She read without interest, but just because it was printed in black-faced type, a list of the banks in Chicago that the examiner had closed. But presently she turned back with a look a little more thoughtful, and read it again. The names of banks were so absurdly alike one never could tell. Presently she went over to her suit-case, rummaged in it, and produced a little bank-book. Then she dropped the book and the newspaper together into her bag and shut it.

She smiled a little cynically. Would she have refused Rodney's offer of help, she wondered, if she had known an hour ago, that the two hundred dollars she'd relied on so confidently to pull her out of this rut and give her a fresh start whenever she was ready to attempt it, were gone into the pockets of that fat-faced politician?



From Dubuque the company made a circuit northward into Wisconsin and Minnesota, swung around a loop and worked their way south again. Disaster stalked behind them all the way, casting its lengthening shadow before for them to walk in. On the very first salary day after Rodney's newspaper had informed Rose of her true financial situation, the manager doled out a little money on account to the more exigent members of the company, and remunerated the others with thanks, a nervous smile, and the rock-ribbed assurance that they'd get it all next week. The long jump they'd just taken, and a couple of bad houses (they were all bad, but the two he spoke of couldn't be called audiences at all, except by courtesy) had caused a temporary stringency.

Rose saw what the more experienced members of the company were doing, and knew that she ought to follow their example; keep after the manager for her money, hound him, appeal to him, invent fictitious needs, and then not spend a cent except what was absolutely wrung out of her by necessity, so that when the crash came, she wouldn't be left penniless. But she lacked the energy to do it. She was going through a passing phase of that same melancholy acquiescence in the decrees of Fate, which had been Olga Larson's permanent characteristic until Rose's own fire and a turn in the tide of fortune had roused her.

One little sequence of events springing directly from Rodney's visit to Dubuque, contributed largely to this result. The principal actor in it was Dolly.

Dolly's manner toward her had altered that very morning in Dubuque, though Rose, in her preoccupation, didn't mark the change for a day or two afterward. Then she saw that her frail little roommate had stopped chattering; that she no longer made nervous little excuses for leaving her, nor invented transparent little fibs to account for absences. She became, in her absurdly ineffectual little way, surly and defiant. She took to going about openly with her chorus-man, sharing his seat with him on the train, letting him carry her bag for her on the way to the hotel; and her manner toward Rose, when any of these manifestations fell beneath her eye, was one of uneasy challenge. Let Rose just try to remonstrate with her if she dared! She no longer came back to the hotel with Rose after the performances, took to turning up at their room at hours that grew steadily later and more outrageous, and while at first she stole in very quietly, undressed in the dark and tried to creep into bed without awakening her, she grew rapidly more brazen about it; turned on the light and undressed before the mirror, talked elaborately about nothing and laughed her high nervous little laugh without occasion.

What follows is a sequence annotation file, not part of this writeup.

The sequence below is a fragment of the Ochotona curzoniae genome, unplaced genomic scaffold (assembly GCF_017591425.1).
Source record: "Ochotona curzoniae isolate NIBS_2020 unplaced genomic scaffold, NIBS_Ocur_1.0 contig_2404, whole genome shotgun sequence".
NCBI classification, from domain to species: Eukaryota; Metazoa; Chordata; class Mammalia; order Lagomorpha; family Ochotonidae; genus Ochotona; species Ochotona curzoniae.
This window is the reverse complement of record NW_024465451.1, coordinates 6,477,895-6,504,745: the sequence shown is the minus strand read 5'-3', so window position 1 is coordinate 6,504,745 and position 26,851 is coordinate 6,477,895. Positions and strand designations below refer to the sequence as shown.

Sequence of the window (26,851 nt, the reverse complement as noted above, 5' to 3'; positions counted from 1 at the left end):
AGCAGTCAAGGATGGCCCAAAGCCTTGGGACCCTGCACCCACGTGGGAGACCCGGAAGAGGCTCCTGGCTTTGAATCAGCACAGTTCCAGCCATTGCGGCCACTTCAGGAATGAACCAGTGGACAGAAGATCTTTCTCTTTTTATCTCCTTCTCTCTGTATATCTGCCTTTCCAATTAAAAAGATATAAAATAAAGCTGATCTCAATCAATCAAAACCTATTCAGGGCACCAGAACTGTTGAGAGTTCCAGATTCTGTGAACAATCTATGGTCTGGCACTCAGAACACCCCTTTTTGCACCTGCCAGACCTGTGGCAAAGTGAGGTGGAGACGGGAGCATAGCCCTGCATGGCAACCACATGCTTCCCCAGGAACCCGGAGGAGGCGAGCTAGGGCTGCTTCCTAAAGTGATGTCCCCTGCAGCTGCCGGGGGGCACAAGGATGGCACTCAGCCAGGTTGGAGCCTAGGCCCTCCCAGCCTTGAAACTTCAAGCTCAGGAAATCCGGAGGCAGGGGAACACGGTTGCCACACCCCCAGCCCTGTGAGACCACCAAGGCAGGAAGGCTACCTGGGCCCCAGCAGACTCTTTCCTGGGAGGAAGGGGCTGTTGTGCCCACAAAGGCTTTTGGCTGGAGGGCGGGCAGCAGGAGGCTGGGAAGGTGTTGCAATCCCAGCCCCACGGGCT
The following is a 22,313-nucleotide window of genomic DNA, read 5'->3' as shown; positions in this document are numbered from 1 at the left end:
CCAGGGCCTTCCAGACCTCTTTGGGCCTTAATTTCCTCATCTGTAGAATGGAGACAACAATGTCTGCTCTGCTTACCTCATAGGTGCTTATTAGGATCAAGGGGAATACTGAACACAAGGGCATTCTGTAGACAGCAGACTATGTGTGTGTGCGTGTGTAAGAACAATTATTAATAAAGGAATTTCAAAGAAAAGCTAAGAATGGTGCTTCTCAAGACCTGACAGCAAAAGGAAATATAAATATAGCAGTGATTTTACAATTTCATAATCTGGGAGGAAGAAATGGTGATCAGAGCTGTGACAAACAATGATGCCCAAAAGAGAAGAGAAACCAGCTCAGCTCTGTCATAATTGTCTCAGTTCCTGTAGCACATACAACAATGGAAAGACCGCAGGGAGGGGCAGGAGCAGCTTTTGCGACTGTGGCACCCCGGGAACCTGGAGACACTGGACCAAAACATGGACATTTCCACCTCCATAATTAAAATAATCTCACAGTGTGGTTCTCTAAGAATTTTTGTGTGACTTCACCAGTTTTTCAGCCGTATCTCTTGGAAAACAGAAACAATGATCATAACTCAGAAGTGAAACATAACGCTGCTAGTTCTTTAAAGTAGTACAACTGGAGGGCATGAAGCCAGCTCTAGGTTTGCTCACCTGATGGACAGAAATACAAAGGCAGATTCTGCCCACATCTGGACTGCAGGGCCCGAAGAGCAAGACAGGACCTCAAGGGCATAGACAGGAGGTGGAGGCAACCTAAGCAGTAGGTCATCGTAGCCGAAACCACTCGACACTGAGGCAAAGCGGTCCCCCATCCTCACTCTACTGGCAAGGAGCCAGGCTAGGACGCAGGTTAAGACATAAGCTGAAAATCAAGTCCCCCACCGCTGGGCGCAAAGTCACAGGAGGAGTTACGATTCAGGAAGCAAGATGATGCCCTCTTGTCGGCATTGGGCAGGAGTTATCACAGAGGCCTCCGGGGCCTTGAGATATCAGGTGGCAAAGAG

It was not a lack of daring that kept Rose from asking the questions that were so patently waiting to be answered, or from making the remonstrances that Dolly's behavior so definitely invited. She knew she ought to stir herself up and do something. She had assumed, she knew, a measure of moral responsibility for the fluffy helpless little thing she had conquered so easily at first and taken for her chum. Of course remonstrances, moral lectures, scoldings, wouldn't accomplish anything. What the situation called for was a second conquest; a reassertion of her moral dominance over the girl. She would have to reconstruct the relation which, since the first week of their tour, she had, in her apathy, allowed to lapse. But that apathy had become too strong to break. She couldn't rouse herself from it. And, failing that, she kept silent; let Dolly go her ways.

But a fortnight after Dubuque, an incident occurred that even her acquiescent passivity couldn't ignore. There came a fine bright afternoon with no matinee and no washing or mending that needed to be done, when she suggested to Dolly that they go out for a good walk. Dolly didn't assent to the proposal, though the suggestion seemed to interest her.

"Where is there to walk to?" she asked. "These towns are all alike."

"I don't mean just a stroll around the town," Rose said. "Look here! I'll show you." She pointed from the window. "Across that bridge (they were playing one of the Mississippi River towns) and up to the top of that hill on the other side."

"Gee!" said Dolly. "That's miles."

"Do you good," said Rose.

"Are you going there anyway?" asked Dolly.

Rose nodded. "You'd better come along," she said. By turning on her full powers of persuasion, she might, she felt, have pulled Dolly along with her; swept her off and begun the reconquest she knew she ought to make. But somehow her will failed her. Dolly could come if she liked.

Dolly didn't refuse very decisively, but she watched Rose's preparations for departure without making any of her own. It wasn't until Rose, at the door, turned back to renew the invitation for the last time, that she said impatiently: "Oh, go along! I'll take a nap, I guess."

So Rose set out by herself.